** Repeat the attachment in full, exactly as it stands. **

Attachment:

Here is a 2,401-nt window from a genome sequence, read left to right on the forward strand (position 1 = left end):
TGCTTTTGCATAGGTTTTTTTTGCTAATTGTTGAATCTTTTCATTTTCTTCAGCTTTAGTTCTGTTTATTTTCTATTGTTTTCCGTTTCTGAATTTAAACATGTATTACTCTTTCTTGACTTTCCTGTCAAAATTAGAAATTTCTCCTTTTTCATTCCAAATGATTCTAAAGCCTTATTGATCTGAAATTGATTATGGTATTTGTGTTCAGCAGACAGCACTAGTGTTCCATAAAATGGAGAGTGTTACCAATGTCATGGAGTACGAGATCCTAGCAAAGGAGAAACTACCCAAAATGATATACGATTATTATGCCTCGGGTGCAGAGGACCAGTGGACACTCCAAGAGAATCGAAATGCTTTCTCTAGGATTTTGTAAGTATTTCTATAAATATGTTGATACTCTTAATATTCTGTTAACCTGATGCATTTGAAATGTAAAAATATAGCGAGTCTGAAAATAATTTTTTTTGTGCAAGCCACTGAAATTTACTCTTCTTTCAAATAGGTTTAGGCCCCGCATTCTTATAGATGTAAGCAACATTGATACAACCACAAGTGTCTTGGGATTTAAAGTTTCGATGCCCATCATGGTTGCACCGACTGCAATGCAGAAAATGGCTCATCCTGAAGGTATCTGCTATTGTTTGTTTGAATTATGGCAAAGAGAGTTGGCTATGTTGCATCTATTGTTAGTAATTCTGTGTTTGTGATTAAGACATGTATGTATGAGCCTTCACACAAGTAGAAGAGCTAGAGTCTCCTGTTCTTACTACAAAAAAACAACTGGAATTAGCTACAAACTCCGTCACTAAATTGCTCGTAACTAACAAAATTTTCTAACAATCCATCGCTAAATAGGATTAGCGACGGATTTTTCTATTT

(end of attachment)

Here is a 2,401-nt window from a genome sequence, read left to right on the forward strand (position 1 = left end):
TGCTTTTGCATAGGTTTTTTTTGCTAATTGTTGAATCTTTTCATTTTCTTCAGCTTTAGTTCTGTTTATTTTCTATTGTTTTCCGTTTCTGAATTTAAACATGTATTACTCTTTCTTGACTTTCCTGTCAAAATTAGAAATTTCTCCTTTTTCATTCCAAATGATTCTAAAGCCTTATTGATCTGAAATTGATTATGGTATTTGTGTTCAGCAGACAGCACTAGTGTTCCATAAAATGGAGAGTGTTACCAATGTCATGGAGTACGAGATCCTAGCAAAGGAGAAACTACCCAAAATGATATACGATTATTATGCCTCGGGTGCAGAGGACCAGTGGACACTCCAAGAGAATCGAAATGCTTTCTCTAGGATTTTGTAAGTATTTCTATAAATATGTTGATACTCTTAATATTCTGTTAACCTGATGCATTTGAAATGTAAAAATATAGCGAGTCTGAAAATAATTTTTTTTGTGCAAGCCACTGAAATTTACTCTTCTTTCAAATAGGTTTAGGCCCCGCATTCTTATAGATGTAAGCAACATTGATACAACCACAAGTGTCTTGGGATTTAAAGTTTCGATGCCCATCATGGTTGCACCGACTGCAATGCAGAAAATGGCTCATCCTGAAGGTATCTGCTATTGTTTGTTTGAATTATGGCAAAGAGAGTTGGCTATGTTGCATCTATTGTTAGTAATTCTGTGTTTGTGATTAAGACATGTATGTATGAGCCTTCACACAAGTAGAAGAGCTAGAGTCTCCTGTTCTTACTACAAAAAAACAACTGGAATTAGCTACAAACTCCGTCACTAAATTGCTCGTAACTAACAAAATTTTCTAACAATCCATCGCTAAATAGGATTAGCGACGGATTTTTCTATTT